When Battiya was about three her brother, Eliezer, was born. Soon after his arrival her father, Shmuel (Samuel), my grandfather, told her they were going to go to Riga to visit her aunt. She hadn’t been to a city before, so felt very honoured to be joining her father on such an important undertaking. The train journey from Rēzekne to Riga took around 12 hours, so by the time they got there it was already evening. Her aunt, who was very pleased to see them both, made some supper then put Battiya to bed.

The following morning, Battiya came down to breakfast, but only her aunt was sitting at the table. Battiya asked where her father was. Her aunt told her he’d had to go back home urgently and would return in a few days, but as the weeks passed Battiya realised she’d been abandoned there.

It would be 5 years before she would see her immediate family again and when she did, she politely accepted her parent’s reasons, that they couldn’t afford to look after her, but in her heart, it was beyond her as to how they could have done such a thing to a child. This betrayal cracked her to the core.

Maybe it was a coincidence that Moshe (Moses) was the name of the man Battiya chose to marry as it was also her father’s middle name too.

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Ideologies of Love Part 2 – A Serious Affair 

When love beckons to you, follow him,

     Though his ways are hard and steep.

     And when his wings enfold you yield to

him,

     Though the sword hidden among his

pinions may wound you.

     And when he speaks to you believe in

him,

     Though his voice may shatter your dreams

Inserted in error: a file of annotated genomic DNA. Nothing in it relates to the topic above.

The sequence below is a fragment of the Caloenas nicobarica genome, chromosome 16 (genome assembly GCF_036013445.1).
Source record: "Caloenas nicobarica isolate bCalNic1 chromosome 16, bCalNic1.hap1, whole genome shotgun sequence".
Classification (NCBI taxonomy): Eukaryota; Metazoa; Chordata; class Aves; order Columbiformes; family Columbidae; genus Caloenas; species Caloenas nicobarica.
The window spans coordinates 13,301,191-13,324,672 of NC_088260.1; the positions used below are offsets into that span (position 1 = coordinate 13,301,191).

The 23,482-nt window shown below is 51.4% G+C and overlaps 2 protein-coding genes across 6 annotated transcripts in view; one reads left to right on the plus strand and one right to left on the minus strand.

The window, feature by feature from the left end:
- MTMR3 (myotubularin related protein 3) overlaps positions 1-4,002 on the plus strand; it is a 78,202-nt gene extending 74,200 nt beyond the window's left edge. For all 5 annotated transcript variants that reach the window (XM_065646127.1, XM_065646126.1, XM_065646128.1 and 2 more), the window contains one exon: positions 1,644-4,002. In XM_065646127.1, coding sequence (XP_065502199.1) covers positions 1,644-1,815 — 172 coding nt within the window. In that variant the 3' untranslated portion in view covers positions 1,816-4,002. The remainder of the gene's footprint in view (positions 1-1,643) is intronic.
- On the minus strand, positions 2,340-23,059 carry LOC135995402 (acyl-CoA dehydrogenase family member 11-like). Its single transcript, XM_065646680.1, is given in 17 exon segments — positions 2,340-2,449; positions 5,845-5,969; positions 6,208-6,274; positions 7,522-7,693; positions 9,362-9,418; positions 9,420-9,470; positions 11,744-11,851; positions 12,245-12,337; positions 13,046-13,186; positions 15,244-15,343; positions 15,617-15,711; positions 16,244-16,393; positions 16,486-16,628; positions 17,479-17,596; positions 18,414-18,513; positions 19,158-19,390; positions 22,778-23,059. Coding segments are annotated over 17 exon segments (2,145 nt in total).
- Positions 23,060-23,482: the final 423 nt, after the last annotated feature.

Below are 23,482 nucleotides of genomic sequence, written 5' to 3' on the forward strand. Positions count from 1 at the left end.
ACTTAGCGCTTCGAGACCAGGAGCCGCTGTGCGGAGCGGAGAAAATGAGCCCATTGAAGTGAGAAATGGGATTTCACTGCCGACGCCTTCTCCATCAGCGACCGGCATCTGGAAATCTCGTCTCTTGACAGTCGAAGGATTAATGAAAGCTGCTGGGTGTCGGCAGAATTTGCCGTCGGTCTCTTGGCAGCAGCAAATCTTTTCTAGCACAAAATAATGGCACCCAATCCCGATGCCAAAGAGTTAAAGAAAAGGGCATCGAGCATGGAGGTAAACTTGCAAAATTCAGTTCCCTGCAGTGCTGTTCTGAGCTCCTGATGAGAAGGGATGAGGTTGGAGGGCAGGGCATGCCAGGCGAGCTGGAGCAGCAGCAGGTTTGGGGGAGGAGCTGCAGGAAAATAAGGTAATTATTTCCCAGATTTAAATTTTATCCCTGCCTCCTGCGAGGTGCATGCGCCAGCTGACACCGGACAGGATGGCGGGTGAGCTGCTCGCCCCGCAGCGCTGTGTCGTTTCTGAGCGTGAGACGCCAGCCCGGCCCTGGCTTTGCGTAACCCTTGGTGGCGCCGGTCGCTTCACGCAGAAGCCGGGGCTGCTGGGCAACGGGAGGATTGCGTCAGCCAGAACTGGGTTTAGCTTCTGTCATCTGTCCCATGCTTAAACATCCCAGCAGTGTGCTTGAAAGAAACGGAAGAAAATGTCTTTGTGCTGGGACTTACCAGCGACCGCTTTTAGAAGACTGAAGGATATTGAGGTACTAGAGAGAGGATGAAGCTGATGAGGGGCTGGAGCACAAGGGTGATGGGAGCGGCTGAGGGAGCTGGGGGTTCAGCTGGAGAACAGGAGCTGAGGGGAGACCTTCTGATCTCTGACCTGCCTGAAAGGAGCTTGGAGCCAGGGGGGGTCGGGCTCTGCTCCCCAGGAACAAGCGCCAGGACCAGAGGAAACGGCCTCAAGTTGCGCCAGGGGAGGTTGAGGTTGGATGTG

as the north wind lays waste the garden.

From On Love – The Prophet

BY KAHLIL GIBRAN

I’m going to spend a bit of time looking at some of the idealistic and pragmatic ideologies of love, especially those, as I mentioned earlier, set out by Aristotle and Eric Fromm. However, just like most other ideologies about human behaviour things start to go awry as soon as humans get involved, no matter how well considered these theories are. There’s an old joke that goes, there are 3 wedding rings, the engagement ring, the wedding ring and the suffering. That wouldn’t be funny if it didn’t strike a chord of truth.

Most people accept that the Nazis caused WW2 which killed close to 85 million people, Communism was responsible for over 100 million deaths, and Capitalism at least 100 million. Meanwhile, religions are said to have killed over 195 million people throughout recorded history. All those numbers are debatable but they should provide some perspective when we ask ourselves how many people have died because of ideologies of love?

If we consider the collateral damage caused by depression due to rejection, abuse, forced marriages, not being with the right person, or parents who are unhappily together or apart, the numbers will be very high indeed. Then, of course, we can add the victims of direct killings and injuries caused by things like jealousy, humiliation, and betrayal. When it comes to ideologies of love, it’s a far more serious affair than we were first led to believe.

It’s no accident that the word mad is linked to romantic desire. Antony and Cleopatra, and Romeo and Juliet, are held up as the epitome of romantic love, but given their tragic endings you’d think people would see this as a warning not something to aspire to. The ancient Greeks saw romantic love as something to avoid, in fact they feared it. When it comes to romantic love there’s an implication that it involves extreme behaviour, and sure enough people have committed the most horrific crimes in the name of love. Vengeance and murder being some of the more popular. Killing someone out of love is not an example of ‘loving too much’ but instead of love going wrong when combined with absolutism and extremism are the guiding values, rather than conciliation and accommodation.